It's too early to really assess how Los Angeles has done without Parker. The schedule has offered the Sparks no favors. They're currently in the midst of a seven-game stretch away from the STAPLES Center. It's not quite accurate to call it a road trip because L.A. has gotten a chance to stay at home in between Tuesday's loss at Phoenix and now, but the Sparks won't have their crowd behind them until July 17. They then finish the month with another four-game trip before the slate evens out with 11 of the team's last 16 games played in Los Angeles.

Just like the Storm a few days later, the Sparks took the Connecticut Sun to the wire at Mohegan Sun Arena in their first game without Parker. On Tuesday, hot shooting carried them to halftime lead in Phoenix before the game unexpectedly turned in the third quarter. The Mercury was on a 16-6 run before a Toliver elbow connected with Ketia Swanier's eye, bloodying her face and inciting the crowd. Los Angeles would ultimately give up four points via the flagrant foul and a pair of technicals and Phoenix never looked back.

The Storm's schedule isn't quite as difficult as L.A.'s, but Saturday and Tuesday mark two of just three home games during the month of July. Head Coach Brian Agler pointed out it's important to take advantage of those opportunities, especially against a Western Conference foe. The Storm currently holds a one-game lead on the Sparks for what would be the last playoff spot in the competitive Western Conference. More than anything, though, the Storm wants to continue to show improvement - especially on the offensive end, where turnovers and poor shooting have hurt the team's efficiency. The Storm also isn't getting enough easy points at the free throw line, a focal point for Agler.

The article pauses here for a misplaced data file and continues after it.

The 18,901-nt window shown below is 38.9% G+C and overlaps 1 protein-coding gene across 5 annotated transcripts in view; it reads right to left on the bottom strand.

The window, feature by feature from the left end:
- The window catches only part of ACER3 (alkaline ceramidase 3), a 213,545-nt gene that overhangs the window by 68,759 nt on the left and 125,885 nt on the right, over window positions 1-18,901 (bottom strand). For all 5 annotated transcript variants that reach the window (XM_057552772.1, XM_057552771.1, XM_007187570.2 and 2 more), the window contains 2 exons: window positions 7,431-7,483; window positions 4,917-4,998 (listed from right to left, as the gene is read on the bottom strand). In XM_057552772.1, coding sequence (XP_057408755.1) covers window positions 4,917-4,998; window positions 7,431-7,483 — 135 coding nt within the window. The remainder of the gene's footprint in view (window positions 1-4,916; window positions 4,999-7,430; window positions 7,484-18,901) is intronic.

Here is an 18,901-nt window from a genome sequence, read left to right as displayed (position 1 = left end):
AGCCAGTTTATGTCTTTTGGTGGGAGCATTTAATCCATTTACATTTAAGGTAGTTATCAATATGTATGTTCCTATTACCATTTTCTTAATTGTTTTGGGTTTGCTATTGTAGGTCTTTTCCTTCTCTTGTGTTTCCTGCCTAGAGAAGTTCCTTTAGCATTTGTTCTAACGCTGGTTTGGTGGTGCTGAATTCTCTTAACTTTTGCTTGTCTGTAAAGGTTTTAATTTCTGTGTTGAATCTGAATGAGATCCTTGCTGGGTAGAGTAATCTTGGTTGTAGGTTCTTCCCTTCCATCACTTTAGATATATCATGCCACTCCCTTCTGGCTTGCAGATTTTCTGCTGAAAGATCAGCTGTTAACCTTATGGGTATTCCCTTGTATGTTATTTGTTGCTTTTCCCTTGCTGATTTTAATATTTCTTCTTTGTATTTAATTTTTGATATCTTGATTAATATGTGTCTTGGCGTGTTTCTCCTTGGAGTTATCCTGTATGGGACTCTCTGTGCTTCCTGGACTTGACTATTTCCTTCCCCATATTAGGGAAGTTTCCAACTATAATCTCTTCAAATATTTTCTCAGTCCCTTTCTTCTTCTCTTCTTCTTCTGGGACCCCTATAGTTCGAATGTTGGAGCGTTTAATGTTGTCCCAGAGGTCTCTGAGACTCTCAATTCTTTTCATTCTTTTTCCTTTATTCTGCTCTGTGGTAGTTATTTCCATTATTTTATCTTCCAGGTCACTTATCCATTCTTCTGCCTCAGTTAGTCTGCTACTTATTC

KEY MATCHUP
Hoffman and the Storm's Le'coe Willingham matched up as power forwards during the 2009 WNBA Finals, when Willingham's Mercury got the better of Hoffman's Fever. Now, both players are filling in at center. There are similar aspects to their games, as Hoffman and Willingham are both undersized but skilled at finishing around the basket with the ability to step outside and be dangerous. Hoffman's best game since returning to her native L.A. as a free agent came Tuesday, when she scored 21 points on 8-of-11 shooting and grabbed eight boards. Willingham has been a more consistent presence for the Storm, scoring at least eight points in six of the team's nine games this season.
LAST TIME

From start to finish, the Storm found it difficult to score against Los Angeles June 19 at the Staples Center. The Storm scored just eight points in the first quarter and nine in the fourth quarter as part of the team's lowest-scoring out since the finale of the 2008 regular season. The Sparks pulled away with a 14-2 run in the first half and a 15-4 run across the third and fourth quarters that put the game away.

The Storm shot just 30.3 percent from the field and turned the ball over 22 times. Sue Bird, who scored 15 points, was the lone Storm player to score double figures. Fellow All-Stars Swin Cash and Jackson had a much tougher time as L.A. packed the paint on defense. The two combined to miss 21 of their 27 shot attempts. The Sparks got excellent production from their bench, which outscored the Storm reserves 40-7. Hoffman scored a team-high 12 points and Kristi added 11.

INJURIES

Storm - Center Lauren Jackson (surgery, left hip labrum) is out.

Los Angeles - Center Candace Parker (arthroscopic surgery, right knee) is out.